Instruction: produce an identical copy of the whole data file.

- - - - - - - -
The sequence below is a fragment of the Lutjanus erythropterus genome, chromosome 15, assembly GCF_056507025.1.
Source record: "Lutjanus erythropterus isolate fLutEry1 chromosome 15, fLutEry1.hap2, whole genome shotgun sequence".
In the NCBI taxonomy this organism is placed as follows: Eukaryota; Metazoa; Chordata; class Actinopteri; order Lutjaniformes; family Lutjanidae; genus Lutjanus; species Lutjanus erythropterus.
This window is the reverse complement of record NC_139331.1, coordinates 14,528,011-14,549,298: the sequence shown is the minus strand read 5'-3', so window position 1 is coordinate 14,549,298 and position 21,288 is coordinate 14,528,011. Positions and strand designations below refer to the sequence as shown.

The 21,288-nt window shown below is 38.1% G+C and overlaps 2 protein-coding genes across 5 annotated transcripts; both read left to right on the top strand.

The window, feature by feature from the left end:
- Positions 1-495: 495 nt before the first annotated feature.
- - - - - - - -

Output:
The sequence below is a fragment of the Lutjanus erythropterus genome, chromosome 15, assembly GCF_056507025.1.
Source record: "Lutjanus erythropterus isolate fLutEry1 chromosome 15, fLutEry1.hap2, whole genome shotgun sequence".
In the NCBI taxonomy this organism is placed as follows: Eukaryota; Metazoa; Chordata; class Actinopteri; order Lutjaniformes; family Lutjanidae; genus Lutjanus; species Lutjanus erythropterus.
This window is the reverse complement of record NC_139331.1, coordinates 14,528,011-14,549,298: the sequence shown is the minus strand read 5'-3', so window position 1 is coordinate 14,549,298 and position 21,288 is coordinate 14,528,011. Positions and strand designations below refer to the sequence as shown.

The 21,288-nt window shown below is 38.1% G+C and overlaps 2 protein-coding genes across 5 annotated transcripts; both read left to right on the top strand.

The window, feature by feature from the left end:
- Positions 1-495: 495 nt before the first annotated feature.